E-Verify bill overcomes first hurdle in Senate with approval of Senate Commerce Committee

(NASHVILLE, TN), April 6, 2011 — The Senate Commerce Committee has voted 8 to 1 to approve legislation calling for  Tennessee employers to use the E-Verify system to ensure that new hires are in the state legally.  The legislation, sponsored by Senator Jim Tracy (R-Shelbyville) and Representative Joe Carr (R-Lascassas), is the first in a three-pronged approach to combat illegal immigration in Tennessee.

“There are more than 140,000 illegal immigrants in Tennessee, with over 110,000 in the state’s workforce,” said Senator Tracy.  “This has far-reaching effects on our state, including an impact on employee wages, costs to schools, unpaid hospital expenses and the need for additional law enforcement resources, to name a few.  This bill asks businesses to take one simple step beyond the current I-9 requirements to verify a new hire is not in the state illegally by utilizing the E-Verify System’s Internet website or by making a telephone call.”

E-Verify, an Internet-based system operated by the Department of Homeland Security in partnership with the Social Security Administration, allows participating employers to electronically verify the employment eligibility of their newly hired employees by entering their name and a social security number.  It is free to employers in all 50 states, including Tennessee where more than 4,000 businesses have voluntarily participated in the system.  The “E-Verify” system is 97.4 percent accurate. 

The legislation, Senate Bill 1669, would penalize businesses for hiring illegal immigrants with escalating consequences for repeated offenses.  It also provides a mechanism for small businesses without Internet access to call by telephone for verification assistance.  The businesses would keep verification records for three years after the hire, or one year after termination of the person’s employment under the bill.  It does not apply to those who are already employed before the January 1, 2012 enactment date.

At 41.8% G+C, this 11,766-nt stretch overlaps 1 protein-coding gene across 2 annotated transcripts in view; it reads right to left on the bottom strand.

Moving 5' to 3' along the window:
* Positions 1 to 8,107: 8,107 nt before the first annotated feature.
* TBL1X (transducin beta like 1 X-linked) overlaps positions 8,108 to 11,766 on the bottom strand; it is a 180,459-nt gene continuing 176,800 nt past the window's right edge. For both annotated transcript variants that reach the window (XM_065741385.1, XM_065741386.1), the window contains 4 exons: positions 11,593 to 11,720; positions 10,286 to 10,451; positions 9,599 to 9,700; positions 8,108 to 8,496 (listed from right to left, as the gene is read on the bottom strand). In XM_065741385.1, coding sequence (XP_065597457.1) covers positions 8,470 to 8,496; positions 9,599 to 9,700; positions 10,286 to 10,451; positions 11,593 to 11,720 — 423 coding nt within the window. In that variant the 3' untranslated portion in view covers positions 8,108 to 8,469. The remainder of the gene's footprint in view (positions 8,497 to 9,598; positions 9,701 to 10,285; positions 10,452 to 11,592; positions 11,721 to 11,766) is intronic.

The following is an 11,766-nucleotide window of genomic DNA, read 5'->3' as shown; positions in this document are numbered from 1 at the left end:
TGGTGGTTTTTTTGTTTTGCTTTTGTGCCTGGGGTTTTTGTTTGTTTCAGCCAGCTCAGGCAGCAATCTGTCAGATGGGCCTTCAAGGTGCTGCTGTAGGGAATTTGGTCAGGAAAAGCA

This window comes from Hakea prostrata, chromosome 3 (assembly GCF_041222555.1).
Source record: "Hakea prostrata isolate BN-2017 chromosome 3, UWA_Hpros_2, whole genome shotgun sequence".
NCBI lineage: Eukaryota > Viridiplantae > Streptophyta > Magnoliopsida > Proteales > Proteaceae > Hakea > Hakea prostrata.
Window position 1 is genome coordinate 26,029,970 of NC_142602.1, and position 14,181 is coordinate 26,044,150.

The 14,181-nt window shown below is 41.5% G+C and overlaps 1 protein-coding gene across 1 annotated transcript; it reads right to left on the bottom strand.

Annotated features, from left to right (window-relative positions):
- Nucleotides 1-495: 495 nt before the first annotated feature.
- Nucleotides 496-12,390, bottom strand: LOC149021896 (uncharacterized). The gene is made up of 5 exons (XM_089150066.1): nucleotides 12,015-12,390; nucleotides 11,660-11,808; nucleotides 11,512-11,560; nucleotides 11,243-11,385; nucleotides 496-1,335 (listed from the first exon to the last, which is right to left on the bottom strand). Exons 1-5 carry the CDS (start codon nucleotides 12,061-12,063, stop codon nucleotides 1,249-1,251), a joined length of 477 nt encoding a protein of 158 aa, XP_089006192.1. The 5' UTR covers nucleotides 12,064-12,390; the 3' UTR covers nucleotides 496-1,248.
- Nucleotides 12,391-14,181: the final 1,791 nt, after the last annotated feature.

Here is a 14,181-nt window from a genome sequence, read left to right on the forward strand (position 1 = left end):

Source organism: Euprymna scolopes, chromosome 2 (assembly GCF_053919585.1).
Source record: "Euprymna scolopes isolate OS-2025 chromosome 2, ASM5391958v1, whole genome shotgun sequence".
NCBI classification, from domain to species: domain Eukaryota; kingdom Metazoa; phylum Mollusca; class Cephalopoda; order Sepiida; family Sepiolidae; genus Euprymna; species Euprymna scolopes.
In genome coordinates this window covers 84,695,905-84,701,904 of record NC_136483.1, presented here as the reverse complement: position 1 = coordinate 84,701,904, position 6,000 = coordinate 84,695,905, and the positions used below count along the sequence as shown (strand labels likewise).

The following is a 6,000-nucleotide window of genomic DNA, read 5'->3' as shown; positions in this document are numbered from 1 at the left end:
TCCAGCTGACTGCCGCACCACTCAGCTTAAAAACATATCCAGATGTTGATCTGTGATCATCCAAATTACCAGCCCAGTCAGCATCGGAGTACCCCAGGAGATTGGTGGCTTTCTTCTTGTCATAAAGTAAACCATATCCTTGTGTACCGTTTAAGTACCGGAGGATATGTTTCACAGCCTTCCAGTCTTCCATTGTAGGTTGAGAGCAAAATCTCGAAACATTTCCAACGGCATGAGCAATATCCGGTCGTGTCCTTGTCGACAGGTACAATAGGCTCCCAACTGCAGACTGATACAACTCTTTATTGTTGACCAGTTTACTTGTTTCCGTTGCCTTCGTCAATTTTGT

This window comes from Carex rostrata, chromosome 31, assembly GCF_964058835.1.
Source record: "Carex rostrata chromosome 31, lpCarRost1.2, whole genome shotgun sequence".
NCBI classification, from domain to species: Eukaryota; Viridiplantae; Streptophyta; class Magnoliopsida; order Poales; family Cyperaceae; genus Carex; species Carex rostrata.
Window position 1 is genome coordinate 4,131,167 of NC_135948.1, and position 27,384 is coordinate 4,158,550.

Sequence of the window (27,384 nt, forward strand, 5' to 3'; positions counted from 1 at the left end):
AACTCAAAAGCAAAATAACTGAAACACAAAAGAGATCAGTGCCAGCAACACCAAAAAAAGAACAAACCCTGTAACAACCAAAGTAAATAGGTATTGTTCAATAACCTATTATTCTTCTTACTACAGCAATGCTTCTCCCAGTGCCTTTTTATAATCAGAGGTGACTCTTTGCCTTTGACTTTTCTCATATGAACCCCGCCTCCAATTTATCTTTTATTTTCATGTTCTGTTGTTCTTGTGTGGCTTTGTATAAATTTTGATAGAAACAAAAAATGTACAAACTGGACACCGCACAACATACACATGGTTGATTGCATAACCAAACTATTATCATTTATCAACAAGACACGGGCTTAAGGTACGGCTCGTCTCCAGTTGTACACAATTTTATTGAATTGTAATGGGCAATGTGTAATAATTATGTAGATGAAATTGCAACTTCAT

“We have worked very hard on this legislation to accommodate business concerns,” Tracy added.  “The result is a common-sense approach that makes verification as simple as possible, but still focuses on identifying those who are here illegally,” Tracy added. 

Federal contractors or subcontractors have been required to use E-verify since 2008 to determine employment eligibility of employees performing direct work.  Fifteen states, including five which are adjacent to Tennessee, require the use of E-Verify for public and/or private employers.  Another 25 states are considering similar legislation. 

The Tennessee General Assembly is also considering the “Lawful Immigration Enforcement Act” which calls for state and local law enforcement to determine the legal status of an individual in question in the course of a lawful stop, and the “Eligibility Verification for Entitlements Act” which would give state agencies authorization to verify the lawful status of an alien in Tennessee before receiving any “non-emergency” public benefits.

“Individual states and cities across the country are tired of the inaction by the federal government to do their job in protecting our borders,” added Tracy.  “This bill comes as a mandate by Tennesseans who want action to curb the tide of illegal immigration.”

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